Online video is taking the world by storm, and today’s students are the biggest consumers of online video content — they’re the ‘Netflix Generation’. These students have grown up in a world where video is available instantly, on-demand, and on any device.
Combined with the rise of flipped and blended learning methodologies, it’s natural that today’s educators are seeking innovative ways to take advantage of video.
But video is complex – and in the past, it’s been difficult for educators to make use of it for learning. The good news is that it’s easier than ever to take advantage of online video; with cloud video delivery becoming increasingly intuitive and affordable, cutting–edge video technologies are now firmly within the grasp of universities and instructors.
Download our free eBook for a full overview of the core technologies you need to take advantage of to deliver students the online video experience they expect in 2014 and beyond.
Based on our experience working with with leading universities and colleges across the world, here are five simple strategies that institutions seeking to engage the Netflix Generation can adopt.
1. Merge compelling video into compelling content
Incorporating well–produced video content into an online course is a great way of increasing student engagement, and helps offer an enhanced learning experience that beats text-only content hands down.
Video can bring an LMS course to life, and with tools that allow video to be safely embedded into LMS courses it’s easier than ever to offer mobile-friendly video through your LMS.
2. Capture sessions and share them immediately
Another defining feature of the ‘Netflix generation’ is their lack of patience; instead of waiting for shows to air each week, they take advantage of the instant and immediate access to content that the internet provides. They expect the same of university–provided content.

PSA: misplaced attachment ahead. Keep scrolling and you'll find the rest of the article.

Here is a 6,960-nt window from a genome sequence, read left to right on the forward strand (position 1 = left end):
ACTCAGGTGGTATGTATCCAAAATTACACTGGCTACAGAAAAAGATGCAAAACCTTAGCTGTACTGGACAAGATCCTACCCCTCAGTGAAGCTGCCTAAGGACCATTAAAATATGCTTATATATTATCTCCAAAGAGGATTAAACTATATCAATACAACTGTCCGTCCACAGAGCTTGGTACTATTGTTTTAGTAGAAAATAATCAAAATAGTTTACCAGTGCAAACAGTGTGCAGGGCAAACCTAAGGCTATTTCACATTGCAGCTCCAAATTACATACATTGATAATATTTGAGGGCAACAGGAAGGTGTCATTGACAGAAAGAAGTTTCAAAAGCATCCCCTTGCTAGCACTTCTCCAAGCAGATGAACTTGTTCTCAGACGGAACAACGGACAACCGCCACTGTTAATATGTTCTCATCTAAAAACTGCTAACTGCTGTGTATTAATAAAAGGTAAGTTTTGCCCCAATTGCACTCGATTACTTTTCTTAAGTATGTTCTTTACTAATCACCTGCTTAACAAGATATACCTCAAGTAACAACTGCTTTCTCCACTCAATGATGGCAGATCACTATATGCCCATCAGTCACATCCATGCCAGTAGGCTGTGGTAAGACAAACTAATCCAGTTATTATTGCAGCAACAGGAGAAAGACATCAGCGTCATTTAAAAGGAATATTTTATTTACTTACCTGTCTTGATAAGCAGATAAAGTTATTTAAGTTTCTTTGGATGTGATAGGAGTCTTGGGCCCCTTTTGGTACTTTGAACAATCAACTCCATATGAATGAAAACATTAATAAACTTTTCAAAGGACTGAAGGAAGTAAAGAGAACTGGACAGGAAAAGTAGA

Many universities are investing in lecture capture systems which make lecture sessions available immediately to students, allowing them to re-watch and re-visit lesson content at their own pace shortly after the original presentation. There are a variety of ways of doing this — from dedicated capture appliances, to simple tablet and mobile-based applications like MediaCore Capture which allow content to be captured and shared immediately from mobile devices.
3. Make it easy for instructors to create and share video
Video may be a highly effective and engaging learning tool, but if it’s difficult for instructors to actually use it regularly and incorporate into their teaching then its potential impact on learning will be severely limited. It’s crucial that institutions ensure that faculty are well supported, well trained, and have access to tools which make video learning resources easy to create, share, and incorporate into their courses.
4. Optimize content for playback
It’s crucial that video learning content is available to students across any device, and in a way that allows them to browse, search, watch and engage with it in a fluid and intuitive way.
Content should be converted to ensure that it works across all devices (we cover the technical side of this in the following section), and it’s also important to ensure that content is appropriately tagged and has relevant metadata, allowing students to quickly find the media that’s relevant to their learning.
Thinking about length is important, too. In many circumstances, ‘bite-size’ video content (1 — 3 minutes in length) that students can view informally on their mobile device is the most effective way of sharing content.
There’s some interesting data on how video length affects engagement.
5. Empower students to become content creators
Encouraging students to create and share their own video content is a powerful way to demonstrate their learning. Many universities have already realised this and are already allowing students to create content as part of their course work.
Video assignments — which ask students to submit a video recording, rather than a traditional text-based assignment — are one way of achieving this within a traditional academic context. This allows instructors to grade student video submissions within the LMS in the standard way.
Many institutions are encouraging students to create and share their own content in a more open-ended way, too — via a private university YouTube-like environment. Today’s students have grown up with a sharing mindset, and allowing them to demonstrate their learning in a creative way, whilst adding value for their peers by sharing it, is a powerful way of engaging them.
This article appeared on TeachThought on July 26 2014 and was written by James Cross.